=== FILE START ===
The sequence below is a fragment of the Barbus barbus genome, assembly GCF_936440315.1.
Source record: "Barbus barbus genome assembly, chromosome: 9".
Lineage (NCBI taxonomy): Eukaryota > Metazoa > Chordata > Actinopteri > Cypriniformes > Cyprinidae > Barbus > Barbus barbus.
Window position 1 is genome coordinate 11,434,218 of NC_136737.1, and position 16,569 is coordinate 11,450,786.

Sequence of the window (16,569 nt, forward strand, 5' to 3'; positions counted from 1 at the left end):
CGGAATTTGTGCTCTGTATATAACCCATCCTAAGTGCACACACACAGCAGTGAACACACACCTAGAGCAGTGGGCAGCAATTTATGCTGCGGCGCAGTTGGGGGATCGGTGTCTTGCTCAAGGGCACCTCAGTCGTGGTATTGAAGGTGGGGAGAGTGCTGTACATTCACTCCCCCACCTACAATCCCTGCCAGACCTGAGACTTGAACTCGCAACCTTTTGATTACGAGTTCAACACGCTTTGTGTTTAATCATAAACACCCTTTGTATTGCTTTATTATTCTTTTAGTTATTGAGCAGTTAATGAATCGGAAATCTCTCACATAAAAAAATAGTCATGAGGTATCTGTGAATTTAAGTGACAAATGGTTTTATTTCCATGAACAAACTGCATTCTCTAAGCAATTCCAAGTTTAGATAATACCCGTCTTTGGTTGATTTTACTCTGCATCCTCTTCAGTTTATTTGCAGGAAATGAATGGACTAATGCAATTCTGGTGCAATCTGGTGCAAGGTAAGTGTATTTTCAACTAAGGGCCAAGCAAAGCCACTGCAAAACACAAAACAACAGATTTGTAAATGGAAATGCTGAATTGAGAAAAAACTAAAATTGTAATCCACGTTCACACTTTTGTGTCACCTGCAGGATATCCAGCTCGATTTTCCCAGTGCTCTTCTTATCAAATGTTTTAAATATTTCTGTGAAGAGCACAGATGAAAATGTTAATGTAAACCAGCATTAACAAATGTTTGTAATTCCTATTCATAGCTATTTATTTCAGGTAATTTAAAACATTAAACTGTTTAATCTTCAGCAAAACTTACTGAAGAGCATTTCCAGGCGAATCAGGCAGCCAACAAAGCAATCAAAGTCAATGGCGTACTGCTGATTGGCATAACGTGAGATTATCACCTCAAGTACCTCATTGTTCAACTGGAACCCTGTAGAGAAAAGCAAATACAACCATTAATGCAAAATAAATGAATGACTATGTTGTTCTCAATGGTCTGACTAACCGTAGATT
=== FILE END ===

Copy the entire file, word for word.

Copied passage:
The sequence below is a fragment of the Barbus barbus genome, assembly GCF_936440315.1.
Source record: "Barbus barbus genome assembly, chromosome: 9".
Lineage (NCBI taxonomy): Eukaryota > Metazoa > Chordata > Actinopteri > Cypriniformes > Cyprinidae > Barbus > Barbus barbus.
Window position 1 is genome coordinate 11,434,218 of NC_136737.1, and position 16,569 is coordinate 11,450,786.

Sequence of the window (16,569 nt, forward strand, 5' to 3'; positions counted from 1 at the left end):
CGGAATTTGTGCTCTGTATATAACCCATCCTAAGTGCACACACACAGCAGTGAACACACACCTAGAGCAGTGGGCAGCAATTTATGCTGCGGCGCAGTTGGGGGATCGGTGTCTTGCTCAAGGGCACCTCAGTCGTGGTATTGAAGGTGGGGAGAGTGCTGTACATTCACTCCCCCACCTACAATCCCTGCCAGACCTGAGACTTGAACTCGCAACCTTTTGATTACGAGTTCAACACGCTTTGTGTTTAATCATAAACACCCTTTGTATTGCTTTATTATTCTTTTAGTTATTGAGCAGTTAATGAATCGGAAATCTCTCACATAAAAAAATAGTCATGAGGTATCTGTGAATTTAAGTGACAAATGGTTTTATTTCCATGAACAAACTGCATTCTCTAAGCAATTCCAAGTTTAGATAATACCCGTCTTTGGTTGATTTTACTCTGCATCCTCTTCAGTTTATTTGCAGGAAATGAATGGACTAATGCAATTCTGGTGCAATCTGGTGCAAGGTAAGTGTATTTTCAACTAAGGGCCAAGCAAAGCCACTGCAAAACACAAAACAACAGATTTGTAAATGGAAATGCTGAATTGAGAAAAAACTAAAATTGTAATCCACGTTCACACTTTTGTGTCACCTGCAGGATATCCAGCTCGATTTTCCCAGTGCTCTTCTTATCAAATGTTTTAAATATTTCTGTGAAGAGCACAGATGAAAATGTTAATGTAAACCAGCATTAACAAATGTTTGTAATTCCTATTCATAGCTATTTATTTCAGGTAATTTAAAACATTAAACTGTTTAATCTTCAGCAAAACTTACTGAAGAGCATTTCCAGGCGAATCAGGCAGCCAACAAAGCAATCAAAGTCAATGGCGTACTGCTGATTGGCATAACGTGAGATTATCACCTCAAGTACCTCATTGTTCAACTGGAACCCTGTAGAGAAAAGCAAATACAACCATTAATGCAAAATAAATGAATGACTATGTTGTTCTCAATGGTCTGACTAACCGTAGATT